Wednesday, November 10, 2004

Flash, this just in ...

... quite literally. This week I received quite a few packages. So I've been a bit busy around here with setup and writing software. I have a working skeleton of libusb code for the X10 CM19A & the CM15A (I hope to have actual device drivers for both units based on the LabJack USB drivers). Woody Wilson has his code working for the CM15A using some code from the Dallas Onewire USB libraries. Woody helped me to get started with both X10 devices. I also received my NC1000-L10 IP camera which runs Linux! And finally I received word from the UPB folks that they have no problems with me writing a driver to use their RS232 interface and that if I need any help they'd be glad to assist! So here is a bit more on the details:

CM19A - X10 USB Wireless Transceiver

CM19A - ( - X10 Wireless transceiver. Looks like the MR26A except instead of having a RS232 plug it has a USB plug. So far I can verify that it supports all the standard X10 On, Off, Dim and Bright commands along with the commands to control the wireless cameras. I've already checked out X10 and they have no drivers but I did find Java code which interfaces to the CM19A. I couldn't really use it but it made a great source of information such as the initialization code that was needed to receive certain wireless X10 signals.

CM15A - X10 USB Powerline and Wireless Transceiver

CM15A - ( - This is a big unit which replaces both the CM11A and the CM19A. It looks like the CM11A except it's about 1.5 times the size of the it. The front has the battery holder (4 x AAA), the bottom has the USB port and there is no AC outlet on the front. Dave Houston did a test of it's power line signal and came up with 6v p-p. So it's a little stronger than it predecessor the CM11A. Dave also commented that it's wireless coverage was on the weak side as well. The CM15A has the capabilities of the CM11A (X10 powerline transceiver, battery backup for it's clock, can run macros without the PC connected) and CM19A wireless transceiver. Again no drivers for Linux. Woody has done most of the work on this but now that I have mine I'll start moving forward on my code also.

NC1000-L10 (wired 10/100) or NC1000-W10 (802.11B wireless)

I've been poking around for a cheap IP camera and accidentally came across the NC1000-L10. It's a 10/100, 32 bit ARM processor (Windbond) camera (640x480, 320*240 , 352*288 or 176x144 resolution). The camera runs Linux 2.4 but we haven't any other details yet (other than the spec's). I have an upgrade but no idea how to upgrade it using a Linux based browser (requires IE and ActiveX)! Nathan Daniel Holmes has a brief page with what he found out about the NC1000-W10 (wireless), NC1000-L10 (wired) and the O-Rite IC-300 IP Cam (here's a hint: they have the same guts :-). The site that seems to provide support for these cameras is It seems to use cab and asp files (oh joy) so some functionality is strictly IE only. But you still can view it with Mozilla/FireFox and other browsers just can't configure it if you don't have Active X.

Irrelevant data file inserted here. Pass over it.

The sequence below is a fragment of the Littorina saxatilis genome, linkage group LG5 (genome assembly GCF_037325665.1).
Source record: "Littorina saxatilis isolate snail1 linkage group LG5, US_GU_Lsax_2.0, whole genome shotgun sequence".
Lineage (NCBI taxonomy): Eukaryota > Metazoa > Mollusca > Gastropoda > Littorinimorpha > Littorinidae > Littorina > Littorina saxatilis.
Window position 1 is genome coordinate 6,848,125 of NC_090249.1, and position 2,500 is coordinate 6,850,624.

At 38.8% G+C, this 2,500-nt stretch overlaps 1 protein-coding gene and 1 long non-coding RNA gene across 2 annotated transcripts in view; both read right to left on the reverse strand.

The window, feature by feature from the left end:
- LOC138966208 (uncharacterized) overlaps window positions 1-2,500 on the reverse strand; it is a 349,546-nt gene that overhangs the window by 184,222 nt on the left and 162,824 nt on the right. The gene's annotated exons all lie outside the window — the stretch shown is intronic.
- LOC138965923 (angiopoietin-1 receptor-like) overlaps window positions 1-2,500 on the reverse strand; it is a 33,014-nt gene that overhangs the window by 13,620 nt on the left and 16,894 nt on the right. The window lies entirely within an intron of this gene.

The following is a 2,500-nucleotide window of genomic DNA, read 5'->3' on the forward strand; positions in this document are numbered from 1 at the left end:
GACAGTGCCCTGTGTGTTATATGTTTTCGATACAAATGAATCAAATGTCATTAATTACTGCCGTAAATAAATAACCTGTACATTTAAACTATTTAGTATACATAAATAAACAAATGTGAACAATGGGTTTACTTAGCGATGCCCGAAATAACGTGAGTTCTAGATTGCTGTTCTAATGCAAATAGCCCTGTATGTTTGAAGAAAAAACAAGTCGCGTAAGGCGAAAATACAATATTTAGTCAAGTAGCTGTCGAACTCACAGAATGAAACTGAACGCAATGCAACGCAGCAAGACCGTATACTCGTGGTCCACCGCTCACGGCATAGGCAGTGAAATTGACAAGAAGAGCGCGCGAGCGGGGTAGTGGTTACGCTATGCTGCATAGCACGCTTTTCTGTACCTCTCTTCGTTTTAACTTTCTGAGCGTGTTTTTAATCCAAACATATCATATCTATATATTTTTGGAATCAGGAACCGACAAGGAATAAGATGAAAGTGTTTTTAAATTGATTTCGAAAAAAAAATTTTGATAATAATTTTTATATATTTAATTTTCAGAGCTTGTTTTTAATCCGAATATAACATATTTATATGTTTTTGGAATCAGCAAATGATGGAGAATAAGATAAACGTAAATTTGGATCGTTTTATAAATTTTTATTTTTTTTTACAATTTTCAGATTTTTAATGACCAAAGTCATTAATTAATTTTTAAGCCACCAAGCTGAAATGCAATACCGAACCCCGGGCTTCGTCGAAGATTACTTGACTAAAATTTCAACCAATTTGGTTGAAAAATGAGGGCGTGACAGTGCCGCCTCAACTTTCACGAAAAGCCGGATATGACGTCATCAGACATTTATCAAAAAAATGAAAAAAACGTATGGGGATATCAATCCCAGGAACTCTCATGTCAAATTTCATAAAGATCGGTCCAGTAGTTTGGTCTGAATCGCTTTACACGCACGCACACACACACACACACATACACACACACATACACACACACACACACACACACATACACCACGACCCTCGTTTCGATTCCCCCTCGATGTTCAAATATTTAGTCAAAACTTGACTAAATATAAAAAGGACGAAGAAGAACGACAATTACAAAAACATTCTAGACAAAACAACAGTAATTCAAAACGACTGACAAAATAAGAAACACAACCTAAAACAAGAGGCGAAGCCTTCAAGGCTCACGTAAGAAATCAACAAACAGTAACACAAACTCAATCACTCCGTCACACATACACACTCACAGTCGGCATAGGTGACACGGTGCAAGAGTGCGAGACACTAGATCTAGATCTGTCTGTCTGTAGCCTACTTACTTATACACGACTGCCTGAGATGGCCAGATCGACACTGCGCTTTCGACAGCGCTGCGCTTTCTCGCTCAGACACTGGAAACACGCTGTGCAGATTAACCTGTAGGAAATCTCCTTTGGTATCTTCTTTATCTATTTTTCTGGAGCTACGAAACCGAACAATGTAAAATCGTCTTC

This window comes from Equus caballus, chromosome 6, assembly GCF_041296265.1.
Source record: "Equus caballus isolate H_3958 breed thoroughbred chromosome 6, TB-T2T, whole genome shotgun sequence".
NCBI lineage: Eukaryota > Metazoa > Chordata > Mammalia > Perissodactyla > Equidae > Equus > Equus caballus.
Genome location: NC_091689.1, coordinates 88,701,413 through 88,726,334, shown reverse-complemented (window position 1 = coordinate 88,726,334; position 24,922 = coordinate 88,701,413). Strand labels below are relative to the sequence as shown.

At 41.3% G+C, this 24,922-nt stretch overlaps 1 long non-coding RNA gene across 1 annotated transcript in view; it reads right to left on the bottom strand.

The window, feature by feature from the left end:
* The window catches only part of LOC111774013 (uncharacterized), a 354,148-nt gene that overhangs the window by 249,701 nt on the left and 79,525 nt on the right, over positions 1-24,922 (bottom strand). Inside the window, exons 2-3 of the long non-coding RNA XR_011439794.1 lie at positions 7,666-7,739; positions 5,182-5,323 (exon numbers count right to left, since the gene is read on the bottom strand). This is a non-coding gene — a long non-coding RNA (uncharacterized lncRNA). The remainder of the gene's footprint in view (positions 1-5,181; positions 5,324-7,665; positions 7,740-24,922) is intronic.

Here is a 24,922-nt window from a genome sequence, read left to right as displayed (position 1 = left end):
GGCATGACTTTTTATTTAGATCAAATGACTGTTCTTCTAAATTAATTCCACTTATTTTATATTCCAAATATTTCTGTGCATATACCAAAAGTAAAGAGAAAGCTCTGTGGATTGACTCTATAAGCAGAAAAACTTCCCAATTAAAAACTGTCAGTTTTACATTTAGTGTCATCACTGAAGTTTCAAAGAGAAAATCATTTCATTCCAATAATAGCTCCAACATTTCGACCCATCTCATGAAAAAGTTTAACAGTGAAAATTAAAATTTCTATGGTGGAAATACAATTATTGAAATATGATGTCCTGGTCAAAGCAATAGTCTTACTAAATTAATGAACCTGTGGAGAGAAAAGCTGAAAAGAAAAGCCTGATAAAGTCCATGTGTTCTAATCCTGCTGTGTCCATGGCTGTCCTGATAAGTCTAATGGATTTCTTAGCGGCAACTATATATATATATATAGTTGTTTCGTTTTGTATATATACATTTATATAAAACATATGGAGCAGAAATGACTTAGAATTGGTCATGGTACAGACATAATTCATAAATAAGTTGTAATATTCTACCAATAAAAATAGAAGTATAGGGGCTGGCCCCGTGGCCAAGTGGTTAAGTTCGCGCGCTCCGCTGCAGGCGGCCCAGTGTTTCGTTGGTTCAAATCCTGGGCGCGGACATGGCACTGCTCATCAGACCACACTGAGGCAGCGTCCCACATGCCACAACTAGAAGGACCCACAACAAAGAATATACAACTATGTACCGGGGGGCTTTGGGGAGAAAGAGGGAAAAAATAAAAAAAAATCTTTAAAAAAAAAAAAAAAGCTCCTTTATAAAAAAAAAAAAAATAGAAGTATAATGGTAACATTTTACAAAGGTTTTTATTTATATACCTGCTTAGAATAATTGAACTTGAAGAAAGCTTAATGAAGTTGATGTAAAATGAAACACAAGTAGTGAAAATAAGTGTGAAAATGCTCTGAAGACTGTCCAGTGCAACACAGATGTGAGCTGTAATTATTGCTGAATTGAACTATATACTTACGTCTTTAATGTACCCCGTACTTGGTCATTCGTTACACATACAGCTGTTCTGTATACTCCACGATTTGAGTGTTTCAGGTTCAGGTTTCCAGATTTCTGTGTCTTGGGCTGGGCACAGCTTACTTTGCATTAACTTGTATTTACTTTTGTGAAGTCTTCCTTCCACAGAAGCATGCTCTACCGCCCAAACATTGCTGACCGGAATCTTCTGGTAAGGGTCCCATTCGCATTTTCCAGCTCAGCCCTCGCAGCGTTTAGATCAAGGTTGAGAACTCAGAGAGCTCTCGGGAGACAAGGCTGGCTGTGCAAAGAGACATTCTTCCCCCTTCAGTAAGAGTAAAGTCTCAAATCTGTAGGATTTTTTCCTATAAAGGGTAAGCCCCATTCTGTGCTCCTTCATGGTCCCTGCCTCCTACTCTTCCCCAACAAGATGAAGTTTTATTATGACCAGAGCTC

UPB - Universal Powerline Bus

UPB - Yes I have high hopes for this technology! I contacted the folks at PCS Lighting about programming their RS232 interface, just to make sure I wasn't stepping over any kind of legal boundaries (as I might have if I reversed engineered another vendors wireless solution). They made it clear they have no problems with me using the available information! So here's a few more links:

Also, I checked out the dimmer switch and it can be programmed to send a status message when someone manually uses the switch. So yet another major problem of X10's technology has been overcome. Those major problems are reliability of signal and product, open loop natural of X10 protocol and no status sent when a device was manually controlled. UPB looks like it solves the last 2 easily. Only time will tell if it overcomes the first.


You'll note that I've posted X10 links next to the item the link would normally be associated with. I've done this for 2 reasons:

  1. X10's pop-ups, pop-unders and generally annoying ad's (bright, blinking, busy and in your face)!
  2. X10's annoying habit of providing only Windows support. They only need to share a little bit of the details of the device communications and the Non-Window community would be happy.
As a community we go a long way to help support X10 yet the community sees very little supports in return. As a general rule I don't like to recommend X10™ products. Instead I recommend X10 compatible products from ACT Solutions, Leviton, Smartlinc and PCS At present X10 is the leader in low cost HA so I can't ignore them but at the same time I don't want my readers to not have the links to the items I'm trying to describe. So my solution for now is the non-click-able links. Sorry!


At 5/02/2005 7:29 PM, Blogger Nathan said...

Can you tell me if the Vcenter Wireless cam supports WEP?


At 5/04/2005 9:54 AM, Blogger Neil Cherry said...

I'm afraid that I don't know. I have the wired version. I tried looking at the PDF file I have but parts of it are in Chinese. Remember I got the camera off ebay and it didn't come with any CD's or manuals. The stuff I have is what I've found by 'googling' about the net. Sorry about that.

At 10/16/2006 11:21 AM, Anonymous electronics-marc said...

I am more interested in the pure electronics details on how upb interfaces to the powerline. Are these circuits available because I have searched the net and have found nothing !

At 10/16/2006 7:30 PM, Blogger Neil Cherry said...

I don't beleive the circuits are available, but I suspect that the folks at UPB may provide a 'ready made' board that you could use to interface your project to a UPB network. The Insteon folks have this (a hardware development kit).


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